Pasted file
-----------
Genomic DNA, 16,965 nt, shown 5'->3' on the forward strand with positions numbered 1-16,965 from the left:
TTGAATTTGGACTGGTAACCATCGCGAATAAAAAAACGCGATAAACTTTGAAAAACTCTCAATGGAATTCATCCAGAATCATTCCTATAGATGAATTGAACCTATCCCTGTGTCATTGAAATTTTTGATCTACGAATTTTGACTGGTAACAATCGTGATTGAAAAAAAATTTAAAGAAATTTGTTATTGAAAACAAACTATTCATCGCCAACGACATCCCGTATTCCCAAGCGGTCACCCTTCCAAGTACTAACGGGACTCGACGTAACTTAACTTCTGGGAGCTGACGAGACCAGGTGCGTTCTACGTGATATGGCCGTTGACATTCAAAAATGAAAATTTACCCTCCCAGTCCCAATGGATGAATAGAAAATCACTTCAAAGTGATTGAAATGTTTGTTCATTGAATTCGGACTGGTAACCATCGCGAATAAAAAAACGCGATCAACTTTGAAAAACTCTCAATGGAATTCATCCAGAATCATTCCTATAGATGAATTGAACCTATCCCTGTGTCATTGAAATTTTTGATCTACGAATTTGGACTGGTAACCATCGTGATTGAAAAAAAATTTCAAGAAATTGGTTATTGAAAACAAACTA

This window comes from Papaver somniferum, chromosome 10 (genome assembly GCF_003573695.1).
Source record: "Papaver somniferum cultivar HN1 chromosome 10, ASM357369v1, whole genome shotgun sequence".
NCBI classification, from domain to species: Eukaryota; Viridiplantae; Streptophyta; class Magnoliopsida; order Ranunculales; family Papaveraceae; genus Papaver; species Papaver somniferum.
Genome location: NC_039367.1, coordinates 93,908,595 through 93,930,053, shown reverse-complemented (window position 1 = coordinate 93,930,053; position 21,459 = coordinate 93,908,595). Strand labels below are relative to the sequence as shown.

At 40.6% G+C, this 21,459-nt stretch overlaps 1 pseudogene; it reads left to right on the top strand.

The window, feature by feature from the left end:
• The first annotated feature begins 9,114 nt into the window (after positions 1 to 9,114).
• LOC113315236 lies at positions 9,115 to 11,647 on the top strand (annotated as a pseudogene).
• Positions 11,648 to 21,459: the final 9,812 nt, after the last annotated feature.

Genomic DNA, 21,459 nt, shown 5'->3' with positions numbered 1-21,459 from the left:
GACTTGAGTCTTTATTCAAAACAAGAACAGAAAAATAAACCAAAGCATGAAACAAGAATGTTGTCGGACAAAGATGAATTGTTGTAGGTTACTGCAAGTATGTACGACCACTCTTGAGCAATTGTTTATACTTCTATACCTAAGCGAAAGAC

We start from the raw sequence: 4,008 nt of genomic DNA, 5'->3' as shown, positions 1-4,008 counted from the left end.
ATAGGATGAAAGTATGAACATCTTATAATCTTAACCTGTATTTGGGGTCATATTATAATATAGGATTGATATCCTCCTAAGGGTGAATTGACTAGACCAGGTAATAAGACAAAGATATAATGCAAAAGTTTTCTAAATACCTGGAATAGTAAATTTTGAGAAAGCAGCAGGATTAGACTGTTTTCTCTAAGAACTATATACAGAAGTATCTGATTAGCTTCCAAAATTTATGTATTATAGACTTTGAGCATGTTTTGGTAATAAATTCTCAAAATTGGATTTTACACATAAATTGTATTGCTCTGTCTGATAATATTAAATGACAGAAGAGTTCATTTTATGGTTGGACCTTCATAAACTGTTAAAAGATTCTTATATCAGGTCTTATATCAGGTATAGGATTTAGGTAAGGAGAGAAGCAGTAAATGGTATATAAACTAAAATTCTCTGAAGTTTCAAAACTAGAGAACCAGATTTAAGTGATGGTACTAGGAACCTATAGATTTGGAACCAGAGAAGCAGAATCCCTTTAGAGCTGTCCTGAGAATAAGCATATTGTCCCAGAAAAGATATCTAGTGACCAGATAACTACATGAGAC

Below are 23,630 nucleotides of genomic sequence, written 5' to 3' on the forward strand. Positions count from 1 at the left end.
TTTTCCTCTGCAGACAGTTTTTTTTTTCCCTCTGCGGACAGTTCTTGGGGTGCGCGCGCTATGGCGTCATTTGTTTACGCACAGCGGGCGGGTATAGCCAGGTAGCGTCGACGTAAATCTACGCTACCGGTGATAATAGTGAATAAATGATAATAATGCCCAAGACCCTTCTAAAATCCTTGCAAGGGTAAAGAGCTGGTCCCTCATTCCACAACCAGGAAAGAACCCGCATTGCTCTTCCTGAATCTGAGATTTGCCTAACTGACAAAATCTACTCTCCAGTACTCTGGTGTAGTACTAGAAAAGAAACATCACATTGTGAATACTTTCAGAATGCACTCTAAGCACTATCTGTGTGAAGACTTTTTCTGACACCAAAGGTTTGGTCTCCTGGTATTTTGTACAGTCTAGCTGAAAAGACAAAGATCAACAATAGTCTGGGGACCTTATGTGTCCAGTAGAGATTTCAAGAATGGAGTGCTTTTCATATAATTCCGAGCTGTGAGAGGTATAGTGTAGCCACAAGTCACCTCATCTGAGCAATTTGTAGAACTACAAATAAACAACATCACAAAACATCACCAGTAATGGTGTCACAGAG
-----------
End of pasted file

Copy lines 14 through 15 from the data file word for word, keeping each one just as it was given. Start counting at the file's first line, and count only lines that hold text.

We start from the raw sequence: 4,008 nt of genomic DNA, 5'->3' as shown, positions 1-4,008 counted from the left end.
ATAGGATGAAAGTATGAACATCTTATAATCTTAACCTGTATTTGGGGTCATATTATAATATAGGATTGATATCCTCCTAAGGGTGAATTGACTAGACCAGGTAATAAGACAAAGATATAATGCAAAAGTTTTCTAAATACCTGGAATAGTAAATTTTGAGAAAGCAGCAGGATTAGACTGTTTTCTCTAAGAACTATATACAGAAGTATCTGATTAGCTTCCAAAATTTATGTATTATAGACTTTGAGCATGTTTTGGTAATAAATTCTCAAAATTGGATTTTACACATAAATTGTATTGCTCTGTCTGATAATATTAAATGACAGAAGAGTTCATTTTATGGTTGGACCTTCATAAACTGTTAAAAGATTCTTATATCAGGTCTTATATCAGGTATAGGATTTAGGTAAGGAGAGAAGCAGTAAATGGTATATAAACTAAAATTCTCTGAAGTTTCAAAACTAGAGAACCAGATTTAAGTGATGGTACTAGGAACCTATAGATTTGGAACCAGAGAAGCAGAATCCCTTTAGAGCTGTCCTGAGAATAAGCATATTGTCCCAGAAAAGATATCTAGTGACCAGATAACTACATGAGAC